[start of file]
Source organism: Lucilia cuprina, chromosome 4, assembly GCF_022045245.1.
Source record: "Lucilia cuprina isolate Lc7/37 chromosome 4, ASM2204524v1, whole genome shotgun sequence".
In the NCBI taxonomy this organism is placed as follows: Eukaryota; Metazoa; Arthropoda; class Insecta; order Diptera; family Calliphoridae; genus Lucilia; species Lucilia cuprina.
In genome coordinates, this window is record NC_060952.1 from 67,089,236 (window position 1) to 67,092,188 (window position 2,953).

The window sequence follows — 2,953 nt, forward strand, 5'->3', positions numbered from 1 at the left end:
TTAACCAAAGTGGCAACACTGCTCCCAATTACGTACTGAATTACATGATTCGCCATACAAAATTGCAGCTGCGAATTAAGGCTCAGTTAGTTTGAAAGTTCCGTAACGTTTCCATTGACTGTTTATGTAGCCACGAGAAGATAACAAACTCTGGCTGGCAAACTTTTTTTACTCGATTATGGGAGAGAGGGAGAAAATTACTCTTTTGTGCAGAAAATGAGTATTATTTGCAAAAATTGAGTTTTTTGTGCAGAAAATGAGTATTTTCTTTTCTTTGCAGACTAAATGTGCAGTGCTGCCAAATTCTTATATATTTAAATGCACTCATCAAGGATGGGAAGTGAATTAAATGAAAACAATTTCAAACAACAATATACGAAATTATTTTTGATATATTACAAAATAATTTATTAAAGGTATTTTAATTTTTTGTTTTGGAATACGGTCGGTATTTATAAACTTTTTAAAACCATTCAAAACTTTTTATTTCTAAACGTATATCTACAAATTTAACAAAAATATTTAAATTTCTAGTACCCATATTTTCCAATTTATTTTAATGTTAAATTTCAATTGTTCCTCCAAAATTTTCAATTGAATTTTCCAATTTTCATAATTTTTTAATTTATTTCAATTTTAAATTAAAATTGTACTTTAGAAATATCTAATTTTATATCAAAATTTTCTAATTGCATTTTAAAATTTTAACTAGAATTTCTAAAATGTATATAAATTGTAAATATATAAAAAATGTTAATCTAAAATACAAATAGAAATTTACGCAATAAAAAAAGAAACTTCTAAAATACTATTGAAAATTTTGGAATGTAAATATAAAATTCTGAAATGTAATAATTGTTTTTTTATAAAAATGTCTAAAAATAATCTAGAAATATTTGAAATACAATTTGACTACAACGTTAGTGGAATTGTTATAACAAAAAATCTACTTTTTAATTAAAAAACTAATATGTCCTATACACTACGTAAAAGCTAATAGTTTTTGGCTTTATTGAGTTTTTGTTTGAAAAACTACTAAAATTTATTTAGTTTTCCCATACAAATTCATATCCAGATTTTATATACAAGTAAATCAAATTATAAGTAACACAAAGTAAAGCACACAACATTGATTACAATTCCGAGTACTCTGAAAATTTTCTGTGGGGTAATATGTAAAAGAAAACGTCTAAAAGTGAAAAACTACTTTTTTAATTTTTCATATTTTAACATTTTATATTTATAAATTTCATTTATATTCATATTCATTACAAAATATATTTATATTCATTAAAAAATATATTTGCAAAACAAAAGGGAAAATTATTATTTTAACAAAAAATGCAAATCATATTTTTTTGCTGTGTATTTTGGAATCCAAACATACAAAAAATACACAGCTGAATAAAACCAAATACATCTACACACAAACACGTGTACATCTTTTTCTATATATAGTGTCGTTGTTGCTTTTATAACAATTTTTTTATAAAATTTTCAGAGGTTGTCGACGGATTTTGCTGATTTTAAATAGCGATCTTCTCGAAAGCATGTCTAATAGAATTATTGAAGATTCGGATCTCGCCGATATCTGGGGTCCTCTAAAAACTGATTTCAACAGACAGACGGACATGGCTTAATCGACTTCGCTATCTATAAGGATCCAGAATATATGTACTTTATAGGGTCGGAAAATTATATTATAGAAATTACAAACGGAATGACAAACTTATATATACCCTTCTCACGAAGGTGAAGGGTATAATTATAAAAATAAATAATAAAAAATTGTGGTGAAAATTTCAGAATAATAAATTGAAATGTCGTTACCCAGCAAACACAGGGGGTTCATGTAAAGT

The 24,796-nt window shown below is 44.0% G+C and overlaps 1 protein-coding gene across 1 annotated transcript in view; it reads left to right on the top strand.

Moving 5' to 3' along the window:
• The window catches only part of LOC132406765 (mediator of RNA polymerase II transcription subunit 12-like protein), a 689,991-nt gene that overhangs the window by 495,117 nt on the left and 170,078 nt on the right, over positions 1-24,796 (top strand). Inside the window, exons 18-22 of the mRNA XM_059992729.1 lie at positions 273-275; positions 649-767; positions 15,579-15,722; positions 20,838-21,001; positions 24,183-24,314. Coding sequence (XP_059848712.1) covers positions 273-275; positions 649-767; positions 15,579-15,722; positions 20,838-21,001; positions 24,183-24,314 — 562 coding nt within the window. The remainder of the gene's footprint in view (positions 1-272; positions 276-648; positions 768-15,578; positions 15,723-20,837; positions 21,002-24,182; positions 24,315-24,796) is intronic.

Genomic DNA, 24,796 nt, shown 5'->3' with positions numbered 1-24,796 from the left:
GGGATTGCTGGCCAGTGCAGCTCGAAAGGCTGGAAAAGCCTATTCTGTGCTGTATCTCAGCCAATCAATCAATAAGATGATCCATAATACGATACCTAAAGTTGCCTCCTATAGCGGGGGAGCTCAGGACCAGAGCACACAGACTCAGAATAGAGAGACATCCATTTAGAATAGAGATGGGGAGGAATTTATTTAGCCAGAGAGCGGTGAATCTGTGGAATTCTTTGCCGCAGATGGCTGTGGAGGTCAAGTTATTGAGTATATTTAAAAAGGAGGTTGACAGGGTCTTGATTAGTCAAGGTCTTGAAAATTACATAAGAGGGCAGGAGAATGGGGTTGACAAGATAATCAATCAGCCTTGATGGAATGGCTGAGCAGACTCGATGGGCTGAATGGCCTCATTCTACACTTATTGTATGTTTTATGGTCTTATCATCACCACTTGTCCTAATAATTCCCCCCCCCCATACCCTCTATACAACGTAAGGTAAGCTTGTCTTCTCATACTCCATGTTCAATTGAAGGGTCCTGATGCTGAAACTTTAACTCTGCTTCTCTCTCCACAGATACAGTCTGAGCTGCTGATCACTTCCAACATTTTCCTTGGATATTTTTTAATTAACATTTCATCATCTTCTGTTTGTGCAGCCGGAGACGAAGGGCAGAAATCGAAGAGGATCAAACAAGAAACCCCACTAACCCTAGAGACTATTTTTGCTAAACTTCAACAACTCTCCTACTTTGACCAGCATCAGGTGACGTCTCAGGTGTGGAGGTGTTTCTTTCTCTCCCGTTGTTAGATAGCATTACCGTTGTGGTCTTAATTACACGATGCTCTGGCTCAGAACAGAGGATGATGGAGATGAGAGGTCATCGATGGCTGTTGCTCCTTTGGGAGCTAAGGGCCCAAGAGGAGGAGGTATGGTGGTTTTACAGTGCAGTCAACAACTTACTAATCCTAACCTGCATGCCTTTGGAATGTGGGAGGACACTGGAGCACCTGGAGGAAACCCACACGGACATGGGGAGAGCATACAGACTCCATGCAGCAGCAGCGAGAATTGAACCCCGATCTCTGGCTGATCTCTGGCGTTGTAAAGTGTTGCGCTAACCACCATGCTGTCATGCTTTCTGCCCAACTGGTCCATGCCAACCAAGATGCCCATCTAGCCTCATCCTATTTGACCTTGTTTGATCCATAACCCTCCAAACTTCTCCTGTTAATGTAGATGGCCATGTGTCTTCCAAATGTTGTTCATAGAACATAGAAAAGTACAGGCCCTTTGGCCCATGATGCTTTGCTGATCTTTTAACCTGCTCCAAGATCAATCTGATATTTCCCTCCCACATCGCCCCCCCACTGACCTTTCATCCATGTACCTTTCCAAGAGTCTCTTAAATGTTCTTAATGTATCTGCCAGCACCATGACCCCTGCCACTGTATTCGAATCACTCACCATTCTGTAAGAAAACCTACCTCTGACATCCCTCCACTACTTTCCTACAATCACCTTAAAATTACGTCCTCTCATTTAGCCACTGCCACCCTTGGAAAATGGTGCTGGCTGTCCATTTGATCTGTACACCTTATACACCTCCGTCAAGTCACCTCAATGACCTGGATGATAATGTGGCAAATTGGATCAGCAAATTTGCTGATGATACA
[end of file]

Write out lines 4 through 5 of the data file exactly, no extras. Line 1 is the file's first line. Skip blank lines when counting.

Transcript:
In genome coordinates, this window is record NC_060952.1 from 67,089,236 (window position 1) to 67,092,188 (window position 2,953).

The window sequence follows — 2,953 nt, forward strand, 5'->3', positions numbered from 1 at the left end: